affairs. Independence led by in José Artigas, they managed to stay out of both Brazil and
the newly emerging Argentine nation. However, it took the British intervention years later
in 1828 before it was truly independent.
José de San Martín, born in 1778 in Argentina, spent time in Spain
where he served in the Spanish army from 1791 until 1811. He returned to Buenos Aires in
1812 and joined the independence movement. Defeated the Spaniards in 1813, then succeeded
Belgrano as commander in chief the next year. He moved to Cuyo province to organize an
army to invade Chile and defeat the Spanish. San Martín believed that Spanish armies had
to be driven off the continent if the former colonies were to remain independent. He
didn't get much help from Buenos Aires, however; the porteños underestimated the threat
from Spain. Chilean exiles joined his army. In 1817, San Martín led his army across the
Andes, scaling the incredible heights, and defeated the Spanish at Chacabuco and captured
Santiago. He defeated another Spanish army at Maipú in 1818, thus guaranteeing Chilean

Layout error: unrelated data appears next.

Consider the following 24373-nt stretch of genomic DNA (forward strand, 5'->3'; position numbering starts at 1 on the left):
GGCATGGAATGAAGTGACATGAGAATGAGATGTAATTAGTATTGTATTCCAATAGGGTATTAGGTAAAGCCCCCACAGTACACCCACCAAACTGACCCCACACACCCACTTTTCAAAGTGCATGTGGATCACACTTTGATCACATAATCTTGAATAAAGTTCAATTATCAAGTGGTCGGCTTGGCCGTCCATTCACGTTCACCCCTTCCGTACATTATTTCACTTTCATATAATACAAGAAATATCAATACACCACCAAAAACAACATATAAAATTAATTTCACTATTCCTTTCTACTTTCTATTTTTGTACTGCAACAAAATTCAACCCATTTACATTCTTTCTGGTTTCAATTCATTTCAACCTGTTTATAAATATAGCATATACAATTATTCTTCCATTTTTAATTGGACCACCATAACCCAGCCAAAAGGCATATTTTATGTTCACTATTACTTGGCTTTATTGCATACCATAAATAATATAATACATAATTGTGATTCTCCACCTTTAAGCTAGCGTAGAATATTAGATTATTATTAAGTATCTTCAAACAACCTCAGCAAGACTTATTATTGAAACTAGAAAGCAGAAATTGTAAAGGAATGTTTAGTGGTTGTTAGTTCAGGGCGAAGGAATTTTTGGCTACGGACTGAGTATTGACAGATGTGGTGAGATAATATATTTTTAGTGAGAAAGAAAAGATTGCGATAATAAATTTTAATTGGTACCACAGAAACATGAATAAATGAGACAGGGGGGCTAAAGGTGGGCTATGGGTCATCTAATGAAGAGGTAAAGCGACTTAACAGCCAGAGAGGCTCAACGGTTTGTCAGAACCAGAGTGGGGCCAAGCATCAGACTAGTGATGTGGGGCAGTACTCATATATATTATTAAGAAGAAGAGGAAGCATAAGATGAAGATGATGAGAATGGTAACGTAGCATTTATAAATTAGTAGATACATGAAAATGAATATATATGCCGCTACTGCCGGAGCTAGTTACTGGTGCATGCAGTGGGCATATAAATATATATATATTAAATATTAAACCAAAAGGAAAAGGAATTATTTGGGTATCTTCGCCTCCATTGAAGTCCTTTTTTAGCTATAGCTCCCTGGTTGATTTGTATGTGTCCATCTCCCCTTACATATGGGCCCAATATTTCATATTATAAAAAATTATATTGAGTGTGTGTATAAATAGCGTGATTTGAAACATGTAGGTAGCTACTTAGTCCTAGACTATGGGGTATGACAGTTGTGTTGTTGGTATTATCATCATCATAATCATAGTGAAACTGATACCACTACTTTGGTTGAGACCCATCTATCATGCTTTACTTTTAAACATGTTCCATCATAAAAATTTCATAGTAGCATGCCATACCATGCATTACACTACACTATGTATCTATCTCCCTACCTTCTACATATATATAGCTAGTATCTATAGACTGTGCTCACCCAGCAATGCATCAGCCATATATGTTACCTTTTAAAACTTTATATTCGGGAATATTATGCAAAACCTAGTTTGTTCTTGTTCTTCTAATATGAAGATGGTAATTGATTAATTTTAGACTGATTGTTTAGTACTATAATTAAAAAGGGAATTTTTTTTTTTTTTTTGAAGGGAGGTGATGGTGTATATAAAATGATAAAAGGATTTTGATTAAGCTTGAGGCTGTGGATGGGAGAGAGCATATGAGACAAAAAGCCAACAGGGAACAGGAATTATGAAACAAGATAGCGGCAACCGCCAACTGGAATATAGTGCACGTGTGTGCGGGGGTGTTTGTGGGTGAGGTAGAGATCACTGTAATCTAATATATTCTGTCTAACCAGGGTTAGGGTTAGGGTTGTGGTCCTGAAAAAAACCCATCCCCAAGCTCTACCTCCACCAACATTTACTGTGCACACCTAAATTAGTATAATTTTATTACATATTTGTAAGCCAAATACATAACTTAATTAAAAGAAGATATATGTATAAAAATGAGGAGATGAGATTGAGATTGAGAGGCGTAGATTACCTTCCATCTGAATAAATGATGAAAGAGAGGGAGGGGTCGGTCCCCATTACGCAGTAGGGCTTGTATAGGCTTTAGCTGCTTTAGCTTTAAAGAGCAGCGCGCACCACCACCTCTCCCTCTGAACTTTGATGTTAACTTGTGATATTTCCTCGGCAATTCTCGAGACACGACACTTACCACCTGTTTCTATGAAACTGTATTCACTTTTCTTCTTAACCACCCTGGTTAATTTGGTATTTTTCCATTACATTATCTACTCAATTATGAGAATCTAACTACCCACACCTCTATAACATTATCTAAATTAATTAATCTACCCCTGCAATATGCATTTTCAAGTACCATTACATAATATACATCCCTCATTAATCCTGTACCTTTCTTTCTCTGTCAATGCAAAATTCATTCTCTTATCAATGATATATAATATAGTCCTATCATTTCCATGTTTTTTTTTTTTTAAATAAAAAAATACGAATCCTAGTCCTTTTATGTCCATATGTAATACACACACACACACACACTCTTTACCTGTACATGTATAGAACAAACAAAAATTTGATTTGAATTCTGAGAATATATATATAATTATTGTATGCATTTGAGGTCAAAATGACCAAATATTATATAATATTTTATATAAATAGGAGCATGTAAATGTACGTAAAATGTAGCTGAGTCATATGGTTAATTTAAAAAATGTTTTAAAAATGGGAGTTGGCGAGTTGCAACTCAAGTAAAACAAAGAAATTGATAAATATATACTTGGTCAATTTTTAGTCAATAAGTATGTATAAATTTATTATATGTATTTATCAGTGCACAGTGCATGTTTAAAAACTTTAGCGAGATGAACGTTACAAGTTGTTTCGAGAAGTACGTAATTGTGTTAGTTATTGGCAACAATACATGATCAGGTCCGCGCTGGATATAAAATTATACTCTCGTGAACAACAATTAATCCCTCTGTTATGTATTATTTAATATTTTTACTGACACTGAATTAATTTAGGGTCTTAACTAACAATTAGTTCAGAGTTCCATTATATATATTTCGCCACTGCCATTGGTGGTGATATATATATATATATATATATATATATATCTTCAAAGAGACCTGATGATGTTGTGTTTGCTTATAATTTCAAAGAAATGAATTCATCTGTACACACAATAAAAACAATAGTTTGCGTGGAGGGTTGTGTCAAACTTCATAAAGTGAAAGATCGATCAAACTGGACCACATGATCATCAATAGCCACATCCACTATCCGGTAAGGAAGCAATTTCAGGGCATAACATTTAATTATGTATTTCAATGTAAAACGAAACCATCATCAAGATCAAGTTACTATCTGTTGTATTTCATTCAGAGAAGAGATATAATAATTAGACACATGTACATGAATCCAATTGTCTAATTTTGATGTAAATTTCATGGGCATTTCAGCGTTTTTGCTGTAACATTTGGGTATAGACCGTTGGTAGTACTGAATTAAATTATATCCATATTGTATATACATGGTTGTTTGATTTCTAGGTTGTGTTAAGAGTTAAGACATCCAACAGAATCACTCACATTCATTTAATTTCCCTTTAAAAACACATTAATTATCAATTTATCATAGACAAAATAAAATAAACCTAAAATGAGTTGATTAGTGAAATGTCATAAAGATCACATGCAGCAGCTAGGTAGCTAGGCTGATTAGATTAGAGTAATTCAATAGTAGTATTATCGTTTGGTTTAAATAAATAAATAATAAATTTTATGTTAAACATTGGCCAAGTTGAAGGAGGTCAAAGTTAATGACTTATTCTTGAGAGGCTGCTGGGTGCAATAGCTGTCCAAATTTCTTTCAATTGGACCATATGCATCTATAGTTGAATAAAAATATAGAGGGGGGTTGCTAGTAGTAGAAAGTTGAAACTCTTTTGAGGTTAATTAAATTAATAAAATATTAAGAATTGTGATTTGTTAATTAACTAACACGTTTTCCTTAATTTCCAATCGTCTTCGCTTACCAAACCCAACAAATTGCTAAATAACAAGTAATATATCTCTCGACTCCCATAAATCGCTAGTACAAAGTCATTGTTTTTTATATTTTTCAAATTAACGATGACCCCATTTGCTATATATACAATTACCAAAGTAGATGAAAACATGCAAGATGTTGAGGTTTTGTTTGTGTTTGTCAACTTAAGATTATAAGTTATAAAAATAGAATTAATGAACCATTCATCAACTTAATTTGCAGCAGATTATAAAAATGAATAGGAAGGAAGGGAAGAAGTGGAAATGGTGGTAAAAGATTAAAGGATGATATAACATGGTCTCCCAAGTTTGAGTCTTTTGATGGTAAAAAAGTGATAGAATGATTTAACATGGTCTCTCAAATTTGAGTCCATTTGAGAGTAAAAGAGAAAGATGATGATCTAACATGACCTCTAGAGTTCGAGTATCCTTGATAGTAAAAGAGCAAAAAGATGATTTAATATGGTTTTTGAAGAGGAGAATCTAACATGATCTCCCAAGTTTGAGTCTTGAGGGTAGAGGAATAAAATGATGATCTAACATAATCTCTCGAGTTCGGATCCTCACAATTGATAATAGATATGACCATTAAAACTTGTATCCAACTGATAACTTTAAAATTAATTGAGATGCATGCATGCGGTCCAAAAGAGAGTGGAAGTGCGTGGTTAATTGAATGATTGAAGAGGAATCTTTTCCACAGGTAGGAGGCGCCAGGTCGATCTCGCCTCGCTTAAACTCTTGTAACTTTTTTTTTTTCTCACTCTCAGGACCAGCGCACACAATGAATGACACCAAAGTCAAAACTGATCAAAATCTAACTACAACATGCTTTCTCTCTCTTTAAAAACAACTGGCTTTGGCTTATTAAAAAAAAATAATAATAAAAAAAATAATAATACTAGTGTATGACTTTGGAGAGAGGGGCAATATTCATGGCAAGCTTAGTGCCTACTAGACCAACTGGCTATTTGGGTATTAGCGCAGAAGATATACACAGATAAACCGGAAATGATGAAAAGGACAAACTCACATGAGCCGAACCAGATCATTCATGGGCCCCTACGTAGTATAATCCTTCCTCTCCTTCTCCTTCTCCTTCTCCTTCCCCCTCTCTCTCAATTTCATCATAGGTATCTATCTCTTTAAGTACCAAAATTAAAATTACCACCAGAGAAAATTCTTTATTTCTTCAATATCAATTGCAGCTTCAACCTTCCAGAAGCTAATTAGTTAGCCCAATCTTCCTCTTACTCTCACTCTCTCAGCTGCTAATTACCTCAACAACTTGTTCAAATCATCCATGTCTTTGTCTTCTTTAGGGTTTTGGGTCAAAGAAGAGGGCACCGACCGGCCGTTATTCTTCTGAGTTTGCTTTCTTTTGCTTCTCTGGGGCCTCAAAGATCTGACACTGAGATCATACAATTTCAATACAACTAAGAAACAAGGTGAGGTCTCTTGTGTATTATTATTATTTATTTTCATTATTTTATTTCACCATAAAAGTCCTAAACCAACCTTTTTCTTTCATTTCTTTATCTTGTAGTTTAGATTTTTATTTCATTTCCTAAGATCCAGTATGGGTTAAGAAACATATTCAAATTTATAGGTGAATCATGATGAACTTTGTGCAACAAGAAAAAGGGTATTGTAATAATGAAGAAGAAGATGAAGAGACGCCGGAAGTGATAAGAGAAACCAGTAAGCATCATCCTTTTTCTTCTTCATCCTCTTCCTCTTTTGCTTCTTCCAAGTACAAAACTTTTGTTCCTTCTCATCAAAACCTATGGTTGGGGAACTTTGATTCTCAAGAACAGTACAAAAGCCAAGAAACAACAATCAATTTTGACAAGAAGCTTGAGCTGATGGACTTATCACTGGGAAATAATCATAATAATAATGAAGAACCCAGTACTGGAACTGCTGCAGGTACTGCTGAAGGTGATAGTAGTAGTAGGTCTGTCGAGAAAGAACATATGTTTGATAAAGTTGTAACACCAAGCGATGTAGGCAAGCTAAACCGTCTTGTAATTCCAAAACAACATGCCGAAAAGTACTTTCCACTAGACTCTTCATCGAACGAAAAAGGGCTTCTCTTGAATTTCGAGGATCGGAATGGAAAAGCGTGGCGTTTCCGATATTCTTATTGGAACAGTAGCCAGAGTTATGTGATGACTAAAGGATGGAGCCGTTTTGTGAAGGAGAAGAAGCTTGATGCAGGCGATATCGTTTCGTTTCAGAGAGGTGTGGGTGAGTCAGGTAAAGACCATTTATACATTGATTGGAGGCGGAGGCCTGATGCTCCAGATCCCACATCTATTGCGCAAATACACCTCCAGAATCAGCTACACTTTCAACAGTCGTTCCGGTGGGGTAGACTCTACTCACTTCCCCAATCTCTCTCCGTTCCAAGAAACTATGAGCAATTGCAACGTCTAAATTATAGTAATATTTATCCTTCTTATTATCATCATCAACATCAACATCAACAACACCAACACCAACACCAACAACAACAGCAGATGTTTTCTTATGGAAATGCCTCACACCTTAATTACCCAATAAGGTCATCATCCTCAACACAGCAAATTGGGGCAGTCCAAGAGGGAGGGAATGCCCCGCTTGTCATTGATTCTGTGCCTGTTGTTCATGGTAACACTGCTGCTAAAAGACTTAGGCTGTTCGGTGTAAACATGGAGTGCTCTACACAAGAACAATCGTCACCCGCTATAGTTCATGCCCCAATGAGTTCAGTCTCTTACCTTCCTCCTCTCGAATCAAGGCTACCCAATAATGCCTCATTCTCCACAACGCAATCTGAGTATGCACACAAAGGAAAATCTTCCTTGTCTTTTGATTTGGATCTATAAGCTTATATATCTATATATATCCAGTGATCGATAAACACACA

Spanish armies were still in Peru, so he took the fight there. He
hired the British ex-naval commander Lord Thomas Cochrane to fight the Spanish off the
Chilean and Peruvian coast in 1819. Then, in 1820, Cochrane ferried San Martín's army to
Peru. By 1821, he was able to declare Peru independent of Spain. He declared himself
"Protector of Peru," a dictator but he resigned in 1822 to give control to Peru.
He went back to Buenos Aires, then sailed for Europe in 1824. When he returned in
1829, he met such a cold reception that he went back to Europe, having never left the
ship. He died in France in 1850.
Very little work done on fighting in general. There is a tremendous
amount of individual work on individual battles. Things that need to be known
- strength and distribution of forces
- personnel--recruitment system
- organization and administration of command
- fortifications--there are some individual studies
- procurement of materials, uniforms, etc.
- logistical system, mail for example. Control of thievery
- caring for the sick and wounded.
- Latin America didn't get as much help as US forebears did.
- The wars of independence were more of a civil war than the American revolution was.
- The Spanish had an impossible problem.
- Spanish American patriots were favored by the technology of the times
- The casualties were higher than in the American Revolution. At the battle of Maipú,
Chile, there were 5,000 on each side with about 2,500 killed. Royalists were drastically
defeated and pursued. At the Battle of Carabobo about 6,000 patriots and 5,000 royalists
fought; two hundred patriots killed. Among the royalists, 40% were killed, wounded